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CJEU adviser sides with UK in EU challenge to cross-border group relief rules

UK rules on cross-border group relief "go even further" than required by EU law, despite claims by the European Commission that they make it "virtually impossible" for companies to claim tax relief on non-resident subsidiaries, according to an adviser to the EU's highest court.

Advocate General Juliane Kokott's legal opinion is not binding on the Court of Justice of the European Union (CJEU), which is the EU's highest court. However, the CJEU follows the advice of advocate generals in the majority of cases.

In a case involving retailer Marks and Spencer (M&S) in 2005, the CJEU found that certain aspects of the UK rules on group loss relief were incompatible with the EU principle of freedom of establishment. The UK updated its corporate tax rules to reflect the decision in 2006. However, the Commission has claimed that these amendments rely on a particularly restrictive interpretation of the 2005 decision, and make very little difference to companies with non-resident subsidiaries in practice.

"The advocate general's arguments are well-reasoned but it is curiously surprising that the opinion comes to the UK's defence when you consider the wider political EU context," said corporate tax expert Eloise Walker of Pinsent Masons, the law firm behind Out-Law.com. "When you bear in mind the oncoming financial transactions tax and the ongoing argument over the common consolidated corporate tax base, we're getting used to the idea that the EU will always be in favour of breaking down borders."

"Of course, the opinion of the AG is not necessarily the end of the matter, and we'll have to wait and see how this particular chapter of the continuing saga of the M&S decision plays out," she said.

Group relief enables a loss incurred by one member of a group of companies to be offset against the profits of another. In the M&S case, the retailer had attempted to use group relief to offset losses made by its now-closed Belgian and German subsidiaries against UK profits. However, UK legislation at the time restricted group relief to losses of UK resident companies and losses of UK branches of non-resident companies.

In 2005, the CJEU ruled that if a member state allows a resident parent company to transfer losses suffered to a member of the group established within that member state in order to reduce its tax liability, it must offer the same possibility with respect to losses incurred by a subsidiary established in another member state where all other possibilities for relief had been exhausted. The Commission has now claimed that the UK's definition of 'exhausted' is particularly restrictive.

In her opinion, the advocate general said that the conditions set out by the CJEU in its 2005 decision were "anything but clear". Recent CJEU case law had, however, clarified that non-resident and resident permanent establishments were not "objectively comparable" for the purposes of EU law, in relation to measures laid down by member states in order to prevent double taxation.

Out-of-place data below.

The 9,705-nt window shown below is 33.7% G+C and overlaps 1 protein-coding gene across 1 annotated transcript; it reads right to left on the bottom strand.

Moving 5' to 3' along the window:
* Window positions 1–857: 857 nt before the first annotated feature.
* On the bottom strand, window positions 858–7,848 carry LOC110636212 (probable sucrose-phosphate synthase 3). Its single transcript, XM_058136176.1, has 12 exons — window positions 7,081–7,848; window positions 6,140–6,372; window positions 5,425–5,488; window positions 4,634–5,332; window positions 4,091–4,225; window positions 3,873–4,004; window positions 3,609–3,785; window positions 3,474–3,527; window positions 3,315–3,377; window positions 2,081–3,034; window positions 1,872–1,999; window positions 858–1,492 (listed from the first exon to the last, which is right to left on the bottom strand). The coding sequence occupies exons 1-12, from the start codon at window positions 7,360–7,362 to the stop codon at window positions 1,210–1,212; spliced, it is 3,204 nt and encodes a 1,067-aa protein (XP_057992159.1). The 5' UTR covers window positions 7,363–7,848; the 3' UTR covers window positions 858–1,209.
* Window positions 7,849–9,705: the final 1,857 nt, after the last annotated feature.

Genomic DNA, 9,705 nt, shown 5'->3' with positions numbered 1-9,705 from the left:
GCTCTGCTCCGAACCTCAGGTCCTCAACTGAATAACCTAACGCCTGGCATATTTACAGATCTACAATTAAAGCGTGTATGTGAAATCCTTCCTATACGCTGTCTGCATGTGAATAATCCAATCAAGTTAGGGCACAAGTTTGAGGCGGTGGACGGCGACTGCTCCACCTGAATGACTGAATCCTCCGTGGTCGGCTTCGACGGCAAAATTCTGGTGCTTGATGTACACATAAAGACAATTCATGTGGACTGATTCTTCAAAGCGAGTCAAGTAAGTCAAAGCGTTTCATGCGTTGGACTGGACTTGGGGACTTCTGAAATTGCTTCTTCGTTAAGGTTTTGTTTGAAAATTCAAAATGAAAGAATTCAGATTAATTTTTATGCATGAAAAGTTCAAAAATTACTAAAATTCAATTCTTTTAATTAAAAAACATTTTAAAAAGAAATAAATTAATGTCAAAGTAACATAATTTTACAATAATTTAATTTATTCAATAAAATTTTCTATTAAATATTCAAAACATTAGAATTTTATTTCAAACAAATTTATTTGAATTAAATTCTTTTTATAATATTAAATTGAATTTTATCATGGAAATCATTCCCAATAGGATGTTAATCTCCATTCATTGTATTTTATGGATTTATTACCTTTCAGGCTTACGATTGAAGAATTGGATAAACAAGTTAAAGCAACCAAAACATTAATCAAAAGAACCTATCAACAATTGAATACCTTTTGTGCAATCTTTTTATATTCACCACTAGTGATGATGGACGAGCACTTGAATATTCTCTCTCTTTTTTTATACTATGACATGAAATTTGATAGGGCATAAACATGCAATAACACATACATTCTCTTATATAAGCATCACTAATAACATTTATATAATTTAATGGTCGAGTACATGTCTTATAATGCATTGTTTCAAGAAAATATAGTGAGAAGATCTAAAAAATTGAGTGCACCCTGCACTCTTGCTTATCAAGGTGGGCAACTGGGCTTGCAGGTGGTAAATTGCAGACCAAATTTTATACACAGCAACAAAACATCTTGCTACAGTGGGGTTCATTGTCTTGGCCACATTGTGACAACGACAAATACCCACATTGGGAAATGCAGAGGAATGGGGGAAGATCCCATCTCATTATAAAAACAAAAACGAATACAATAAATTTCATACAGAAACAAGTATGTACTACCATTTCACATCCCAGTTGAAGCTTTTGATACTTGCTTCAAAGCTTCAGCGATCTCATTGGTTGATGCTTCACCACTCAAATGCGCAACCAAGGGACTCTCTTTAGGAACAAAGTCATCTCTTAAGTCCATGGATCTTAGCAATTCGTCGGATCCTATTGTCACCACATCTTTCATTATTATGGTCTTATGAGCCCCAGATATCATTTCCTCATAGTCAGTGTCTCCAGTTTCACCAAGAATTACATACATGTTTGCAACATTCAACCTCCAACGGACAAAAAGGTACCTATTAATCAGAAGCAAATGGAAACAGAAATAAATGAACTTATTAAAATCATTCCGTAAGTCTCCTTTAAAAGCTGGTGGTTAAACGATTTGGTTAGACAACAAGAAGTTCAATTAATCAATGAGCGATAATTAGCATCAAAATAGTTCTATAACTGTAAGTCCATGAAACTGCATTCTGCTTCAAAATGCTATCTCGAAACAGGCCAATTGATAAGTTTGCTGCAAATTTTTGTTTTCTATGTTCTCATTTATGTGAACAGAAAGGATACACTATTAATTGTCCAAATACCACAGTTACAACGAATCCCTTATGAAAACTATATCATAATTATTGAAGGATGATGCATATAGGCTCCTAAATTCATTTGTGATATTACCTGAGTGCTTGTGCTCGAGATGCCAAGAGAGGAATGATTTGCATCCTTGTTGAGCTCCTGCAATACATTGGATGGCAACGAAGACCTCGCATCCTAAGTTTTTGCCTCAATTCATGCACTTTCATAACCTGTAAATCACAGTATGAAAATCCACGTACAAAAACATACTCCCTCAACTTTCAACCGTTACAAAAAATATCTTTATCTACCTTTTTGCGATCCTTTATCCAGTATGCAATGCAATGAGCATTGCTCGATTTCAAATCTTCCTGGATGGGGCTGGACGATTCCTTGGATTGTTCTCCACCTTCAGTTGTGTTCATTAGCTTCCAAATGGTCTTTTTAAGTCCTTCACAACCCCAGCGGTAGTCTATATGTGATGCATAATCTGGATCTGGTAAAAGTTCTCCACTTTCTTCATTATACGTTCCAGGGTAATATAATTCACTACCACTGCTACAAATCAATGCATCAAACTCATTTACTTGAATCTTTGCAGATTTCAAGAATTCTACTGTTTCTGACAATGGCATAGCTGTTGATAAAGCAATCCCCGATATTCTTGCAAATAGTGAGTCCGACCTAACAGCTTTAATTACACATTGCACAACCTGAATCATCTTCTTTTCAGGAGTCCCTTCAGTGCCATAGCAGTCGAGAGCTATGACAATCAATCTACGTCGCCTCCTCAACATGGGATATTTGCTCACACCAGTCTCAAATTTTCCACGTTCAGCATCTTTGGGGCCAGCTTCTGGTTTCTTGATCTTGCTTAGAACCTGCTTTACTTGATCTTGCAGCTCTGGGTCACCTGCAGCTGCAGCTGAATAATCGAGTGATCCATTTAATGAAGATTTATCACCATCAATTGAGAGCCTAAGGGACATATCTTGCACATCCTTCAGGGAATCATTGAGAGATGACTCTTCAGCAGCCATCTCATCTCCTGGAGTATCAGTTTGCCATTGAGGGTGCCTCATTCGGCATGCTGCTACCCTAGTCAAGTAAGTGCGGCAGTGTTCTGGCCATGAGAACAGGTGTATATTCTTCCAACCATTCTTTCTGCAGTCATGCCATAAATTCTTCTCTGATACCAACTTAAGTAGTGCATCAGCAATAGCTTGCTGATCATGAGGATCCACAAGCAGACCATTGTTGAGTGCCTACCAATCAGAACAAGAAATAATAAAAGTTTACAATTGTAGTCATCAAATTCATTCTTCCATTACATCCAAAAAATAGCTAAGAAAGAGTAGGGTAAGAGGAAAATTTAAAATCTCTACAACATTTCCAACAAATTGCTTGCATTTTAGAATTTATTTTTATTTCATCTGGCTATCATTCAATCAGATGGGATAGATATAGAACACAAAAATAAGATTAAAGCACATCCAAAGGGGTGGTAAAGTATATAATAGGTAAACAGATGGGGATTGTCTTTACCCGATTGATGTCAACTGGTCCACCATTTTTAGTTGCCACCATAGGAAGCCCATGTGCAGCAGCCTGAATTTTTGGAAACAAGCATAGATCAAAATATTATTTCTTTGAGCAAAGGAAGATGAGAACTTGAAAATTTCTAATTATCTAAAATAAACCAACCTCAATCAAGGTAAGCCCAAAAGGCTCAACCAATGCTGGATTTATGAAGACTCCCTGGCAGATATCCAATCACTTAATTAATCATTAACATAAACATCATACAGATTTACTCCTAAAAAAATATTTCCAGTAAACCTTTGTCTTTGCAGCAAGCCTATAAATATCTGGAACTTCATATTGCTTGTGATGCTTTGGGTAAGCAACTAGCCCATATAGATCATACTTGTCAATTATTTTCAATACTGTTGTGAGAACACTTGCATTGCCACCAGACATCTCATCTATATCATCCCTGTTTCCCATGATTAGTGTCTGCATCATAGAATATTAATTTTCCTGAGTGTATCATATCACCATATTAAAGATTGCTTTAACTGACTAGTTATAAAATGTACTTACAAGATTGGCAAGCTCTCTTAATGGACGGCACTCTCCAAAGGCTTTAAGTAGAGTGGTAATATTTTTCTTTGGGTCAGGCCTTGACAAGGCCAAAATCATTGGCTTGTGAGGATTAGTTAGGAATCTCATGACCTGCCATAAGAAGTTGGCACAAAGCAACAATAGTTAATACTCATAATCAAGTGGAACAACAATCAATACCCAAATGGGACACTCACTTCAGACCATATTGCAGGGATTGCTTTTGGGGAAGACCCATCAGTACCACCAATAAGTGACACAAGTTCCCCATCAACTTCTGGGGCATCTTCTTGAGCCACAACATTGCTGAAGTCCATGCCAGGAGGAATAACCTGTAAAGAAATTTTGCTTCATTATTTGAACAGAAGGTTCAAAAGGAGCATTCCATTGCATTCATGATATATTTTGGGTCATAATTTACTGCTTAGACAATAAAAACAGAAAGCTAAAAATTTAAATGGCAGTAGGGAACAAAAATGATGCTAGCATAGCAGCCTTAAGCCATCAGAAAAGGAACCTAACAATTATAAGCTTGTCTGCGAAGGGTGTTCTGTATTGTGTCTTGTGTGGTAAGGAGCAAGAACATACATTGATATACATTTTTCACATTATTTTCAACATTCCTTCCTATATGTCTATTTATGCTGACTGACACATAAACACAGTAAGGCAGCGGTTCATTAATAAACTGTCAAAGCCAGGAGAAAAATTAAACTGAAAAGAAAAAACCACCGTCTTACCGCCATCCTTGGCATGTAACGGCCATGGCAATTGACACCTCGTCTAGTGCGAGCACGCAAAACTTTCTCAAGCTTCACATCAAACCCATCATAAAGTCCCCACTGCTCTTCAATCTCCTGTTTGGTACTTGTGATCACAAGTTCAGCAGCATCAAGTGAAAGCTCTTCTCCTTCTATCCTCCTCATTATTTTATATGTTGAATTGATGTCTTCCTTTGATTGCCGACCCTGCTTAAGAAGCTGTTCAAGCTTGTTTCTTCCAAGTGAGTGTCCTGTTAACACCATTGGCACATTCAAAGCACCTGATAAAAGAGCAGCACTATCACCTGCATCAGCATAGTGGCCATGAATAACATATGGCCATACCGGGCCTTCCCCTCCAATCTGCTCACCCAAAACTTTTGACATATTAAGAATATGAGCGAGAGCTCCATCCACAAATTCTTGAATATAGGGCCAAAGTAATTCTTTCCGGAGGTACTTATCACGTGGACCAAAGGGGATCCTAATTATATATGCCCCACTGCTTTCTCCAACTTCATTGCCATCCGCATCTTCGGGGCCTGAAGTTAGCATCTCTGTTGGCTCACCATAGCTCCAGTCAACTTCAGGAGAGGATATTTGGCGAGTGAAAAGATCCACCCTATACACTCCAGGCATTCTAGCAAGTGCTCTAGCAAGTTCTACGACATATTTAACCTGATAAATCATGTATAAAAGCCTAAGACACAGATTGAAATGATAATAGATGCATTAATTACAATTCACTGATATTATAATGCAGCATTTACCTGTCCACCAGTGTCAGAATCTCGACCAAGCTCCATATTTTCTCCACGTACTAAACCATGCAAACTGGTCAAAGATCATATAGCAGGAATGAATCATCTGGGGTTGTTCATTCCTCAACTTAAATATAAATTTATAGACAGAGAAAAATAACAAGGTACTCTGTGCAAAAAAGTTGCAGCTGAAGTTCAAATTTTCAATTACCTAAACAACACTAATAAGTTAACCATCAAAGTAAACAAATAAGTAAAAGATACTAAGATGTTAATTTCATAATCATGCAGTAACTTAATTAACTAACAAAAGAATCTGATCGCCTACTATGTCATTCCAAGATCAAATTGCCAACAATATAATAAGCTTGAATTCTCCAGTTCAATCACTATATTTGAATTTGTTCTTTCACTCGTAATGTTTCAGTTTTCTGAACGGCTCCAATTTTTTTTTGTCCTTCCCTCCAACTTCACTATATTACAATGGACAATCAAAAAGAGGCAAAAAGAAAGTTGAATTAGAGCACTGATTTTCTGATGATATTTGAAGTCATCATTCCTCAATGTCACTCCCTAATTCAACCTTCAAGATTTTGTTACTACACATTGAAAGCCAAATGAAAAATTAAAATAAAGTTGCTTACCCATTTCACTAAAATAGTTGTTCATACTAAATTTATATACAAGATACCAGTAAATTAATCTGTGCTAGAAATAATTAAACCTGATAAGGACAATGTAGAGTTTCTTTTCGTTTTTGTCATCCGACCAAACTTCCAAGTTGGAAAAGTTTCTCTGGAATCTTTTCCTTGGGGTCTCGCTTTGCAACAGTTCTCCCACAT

"The aim of group taxation regimes is to allow the companies in a group - to differing degrees - to be taxed as if they constituted one and the same taxpayer. In the light of that aim too, the objective comparability of losses incurred by resident and non-resident subsidiaries seems doubtful. It seems inappropriate to treat a resident parent company and a non-resident subsidiary as one and the same taxpayer in so far as the non-resident subsidiary is not subject to domestic taxation at all and, as such, is not a taxpayer itself," she said.

"According to now established case law, a member state is in principle required to take into account a loss from foreign activity only if it also taxes that activity, whether the court now describes this as 'ensuring the cohesion of the tax system', 'preservation of the allocation of the power to impose taxes between member states', 'safeguarding the symmetry' between taxation of profits and deduction of losses, preventing 'losses being used twice' or preventing 'tax avoidance'," she said.

She said that this meant that the UK could be "justified in principle" if it excluded foreign subsidiaries from the group relief regime entirely. "As the contested UK rules on group relief go even further than is required by EU law in that they provide for cross-border relief in certain cases, they are not contrary to the freedom of establishment," she said.

However, Kokott added that a review of the "appropriateness" of the M&S decision was "both possible and necessary".

"[The regime] has … proved to be impracticable," she said. "It therefore does not protect the interests of the internal market and, as such, is also not a less onerous means of guaranteeing the fiscal sovereignty of member states as it does not facilitate the activity of cross-border groups but rather constitutes a virtually inexhaustible source of legal disputes between taxpayers and the member states' tax administrations."

"The CJEU can reverse previous case law but does not do so lightly," said tax disputes expert Jake Landman of Pinsent Masons. "The CJEU may simply reject the Advocate General's invitation to reverse the right to cross border loss relief."

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